As a response to the current Covid-19 pandemic, on March 26, 2020, the Governmental Accounting Standards Board (GASB) added a fast-track project to their agenda. This project is a proposal to consider the delay of required implementation of pending statements and related Implementation Guide provisions that were initially set to be effective for fiscal years that begin on or after June 15, 2018. This would encompass several significant statements such as GASB Statement No. 84, Fiduciary Activities, and GASB Statement No. 87, Leases. Specifically, an Exposure Draft is expected in April with the final guidance anticipated in May.
While the exact timeframes of the delays have not yet been identified, it is reasonable to assume that the delays would be at least one year from the initial requirements of the applicable standard. The statements that would potentially be impacted and their original implementation date in North Carolina are as follows:
- GASB Statement No. 83, Certain Asset Retirement Obligations (FYE 6/30/20)
- GASB Statement No. 84, Fiduciary Activities (FYE 6/30/20)
- GASB Statement No 87, Leases (FYE 6/30/21)
- GASB Statement No. 88, Certain Disclosures Related to Debt, including Direct Borrowings and Direct Placements (FYE 6/30/20)
- GASB Statement No. 89, Accounting for Interest Cost Incurred before the End of a Construction Period (FYE 6/30/21)
- GASB Statement No. 90, Majority Equity Interests – an amendment of GASB Statements No. 14 and No. 61 (FYE 6/30/20)
- GASB Statement No. 91, Conduit Debt Obligations (FYE 6/30/22)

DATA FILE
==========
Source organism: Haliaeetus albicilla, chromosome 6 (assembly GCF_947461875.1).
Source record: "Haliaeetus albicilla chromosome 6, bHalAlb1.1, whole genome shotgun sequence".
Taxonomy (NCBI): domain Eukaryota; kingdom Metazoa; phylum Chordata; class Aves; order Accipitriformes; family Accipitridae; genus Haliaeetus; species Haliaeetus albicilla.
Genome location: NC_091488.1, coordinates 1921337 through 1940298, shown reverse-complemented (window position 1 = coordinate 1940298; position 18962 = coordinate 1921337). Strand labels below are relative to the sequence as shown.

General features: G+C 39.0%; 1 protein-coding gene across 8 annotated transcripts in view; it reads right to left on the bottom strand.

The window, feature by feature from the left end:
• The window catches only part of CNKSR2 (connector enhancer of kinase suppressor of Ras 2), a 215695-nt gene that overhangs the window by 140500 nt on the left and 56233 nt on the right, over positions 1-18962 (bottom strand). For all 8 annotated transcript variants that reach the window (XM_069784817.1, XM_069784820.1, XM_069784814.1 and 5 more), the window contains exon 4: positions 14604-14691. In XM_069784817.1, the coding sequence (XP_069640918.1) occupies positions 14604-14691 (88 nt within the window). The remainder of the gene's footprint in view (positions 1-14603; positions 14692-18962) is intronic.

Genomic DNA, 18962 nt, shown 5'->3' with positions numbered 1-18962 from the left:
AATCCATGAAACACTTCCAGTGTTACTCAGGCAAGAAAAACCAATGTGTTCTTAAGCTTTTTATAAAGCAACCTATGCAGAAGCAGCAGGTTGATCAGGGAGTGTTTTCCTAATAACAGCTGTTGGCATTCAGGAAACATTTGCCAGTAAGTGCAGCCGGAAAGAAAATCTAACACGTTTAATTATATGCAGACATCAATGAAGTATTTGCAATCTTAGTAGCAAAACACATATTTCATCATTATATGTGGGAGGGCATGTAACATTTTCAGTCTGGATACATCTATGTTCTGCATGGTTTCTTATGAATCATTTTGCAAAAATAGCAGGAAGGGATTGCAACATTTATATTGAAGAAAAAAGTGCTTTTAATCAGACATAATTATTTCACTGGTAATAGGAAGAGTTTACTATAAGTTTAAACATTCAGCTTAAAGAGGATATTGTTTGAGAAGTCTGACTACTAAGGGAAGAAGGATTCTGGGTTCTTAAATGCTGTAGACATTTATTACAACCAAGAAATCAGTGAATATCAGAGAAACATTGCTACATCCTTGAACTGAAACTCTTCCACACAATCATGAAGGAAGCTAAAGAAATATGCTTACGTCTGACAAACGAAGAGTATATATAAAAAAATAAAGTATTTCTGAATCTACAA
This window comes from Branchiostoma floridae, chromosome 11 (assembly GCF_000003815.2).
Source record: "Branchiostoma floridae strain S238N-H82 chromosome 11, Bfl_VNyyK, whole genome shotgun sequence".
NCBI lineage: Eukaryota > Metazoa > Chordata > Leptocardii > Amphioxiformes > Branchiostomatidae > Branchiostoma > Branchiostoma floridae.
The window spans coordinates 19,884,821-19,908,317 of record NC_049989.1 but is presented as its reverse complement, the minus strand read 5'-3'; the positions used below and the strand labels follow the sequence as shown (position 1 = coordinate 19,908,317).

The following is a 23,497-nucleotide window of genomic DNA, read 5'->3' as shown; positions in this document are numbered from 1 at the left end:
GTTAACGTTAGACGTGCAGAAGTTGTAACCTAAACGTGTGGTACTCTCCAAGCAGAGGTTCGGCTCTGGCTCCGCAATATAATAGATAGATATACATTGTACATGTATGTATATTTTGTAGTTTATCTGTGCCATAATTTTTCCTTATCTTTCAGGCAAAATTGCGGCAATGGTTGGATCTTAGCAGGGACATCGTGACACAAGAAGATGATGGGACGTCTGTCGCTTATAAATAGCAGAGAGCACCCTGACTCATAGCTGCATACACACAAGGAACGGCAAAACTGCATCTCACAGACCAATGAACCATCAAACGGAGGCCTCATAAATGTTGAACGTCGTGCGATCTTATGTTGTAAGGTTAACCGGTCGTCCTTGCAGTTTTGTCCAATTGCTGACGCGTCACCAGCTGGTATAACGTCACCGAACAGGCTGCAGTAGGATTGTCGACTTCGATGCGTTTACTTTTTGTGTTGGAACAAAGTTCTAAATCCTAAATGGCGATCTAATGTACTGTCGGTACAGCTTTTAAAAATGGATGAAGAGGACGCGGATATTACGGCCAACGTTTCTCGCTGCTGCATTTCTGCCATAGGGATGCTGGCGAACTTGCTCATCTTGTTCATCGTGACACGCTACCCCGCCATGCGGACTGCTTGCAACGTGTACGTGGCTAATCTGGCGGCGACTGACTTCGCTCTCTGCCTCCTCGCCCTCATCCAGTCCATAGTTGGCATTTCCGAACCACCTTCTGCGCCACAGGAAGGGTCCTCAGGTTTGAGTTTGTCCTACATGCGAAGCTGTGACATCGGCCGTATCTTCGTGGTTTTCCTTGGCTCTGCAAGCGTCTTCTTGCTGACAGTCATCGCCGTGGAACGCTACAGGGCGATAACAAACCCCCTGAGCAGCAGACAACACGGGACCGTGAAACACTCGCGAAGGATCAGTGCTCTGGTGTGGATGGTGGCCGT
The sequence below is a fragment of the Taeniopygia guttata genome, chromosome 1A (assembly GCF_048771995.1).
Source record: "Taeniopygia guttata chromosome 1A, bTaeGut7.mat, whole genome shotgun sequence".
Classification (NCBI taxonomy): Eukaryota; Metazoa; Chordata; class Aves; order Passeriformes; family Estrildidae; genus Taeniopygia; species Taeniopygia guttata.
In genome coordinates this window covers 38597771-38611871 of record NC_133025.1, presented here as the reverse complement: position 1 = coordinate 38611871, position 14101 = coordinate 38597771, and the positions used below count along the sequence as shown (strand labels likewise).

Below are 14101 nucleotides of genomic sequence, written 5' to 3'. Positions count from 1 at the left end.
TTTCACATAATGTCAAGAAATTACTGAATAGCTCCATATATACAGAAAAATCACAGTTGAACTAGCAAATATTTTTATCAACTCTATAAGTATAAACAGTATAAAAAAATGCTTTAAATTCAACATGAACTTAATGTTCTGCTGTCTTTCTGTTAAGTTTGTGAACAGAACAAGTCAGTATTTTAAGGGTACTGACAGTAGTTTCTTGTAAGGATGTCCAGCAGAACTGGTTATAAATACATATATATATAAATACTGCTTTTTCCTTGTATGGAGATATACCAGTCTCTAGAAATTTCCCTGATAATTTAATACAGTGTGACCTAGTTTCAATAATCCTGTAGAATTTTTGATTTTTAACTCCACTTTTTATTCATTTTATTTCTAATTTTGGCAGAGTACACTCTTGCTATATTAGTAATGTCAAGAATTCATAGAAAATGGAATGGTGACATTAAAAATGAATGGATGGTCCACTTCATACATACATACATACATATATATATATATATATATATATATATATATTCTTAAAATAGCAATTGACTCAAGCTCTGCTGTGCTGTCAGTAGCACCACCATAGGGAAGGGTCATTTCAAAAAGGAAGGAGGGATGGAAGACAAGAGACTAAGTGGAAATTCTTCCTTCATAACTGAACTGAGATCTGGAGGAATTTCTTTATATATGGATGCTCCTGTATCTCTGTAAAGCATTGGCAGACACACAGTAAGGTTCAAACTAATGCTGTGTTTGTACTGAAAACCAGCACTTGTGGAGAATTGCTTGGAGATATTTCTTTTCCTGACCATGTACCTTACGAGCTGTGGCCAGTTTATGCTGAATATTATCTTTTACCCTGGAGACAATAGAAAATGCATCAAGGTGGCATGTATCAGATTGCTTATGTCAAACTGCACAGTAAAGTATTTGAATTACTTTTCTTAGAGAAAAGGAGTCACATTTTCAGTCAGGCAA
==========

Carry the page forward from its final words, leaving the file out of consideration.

- GASB Statement No. 92, Omnibus (majority of the provisions are FYE 6/30/21)
In addition, there is related Comprehensive Implementation Guide guidance that would also be subject to the delays.
This would not preclude a government from early implementing any of these standards. In fact, many governments have already implemented GASB Statement No. 89, Accounting for Interest Cost Incurred before the End of a Construction Period. However, the most immediate significant impact is going to be the permissible delays of GASB Statements No. 84, Fiduciary Activities, and 87, Leases. Many governments were already concerned with their ability to evaluate all of their lease arrangements to determine applicability in a timely manner, so this will definitely allow more time for that task to be completed.
While it is possible that the GASB may decide to delay the implementation of all the aforementioned standards, it is not certain whether all of them would eventually be changed. It is safe to assume, however, the most onerous standards will be delayed.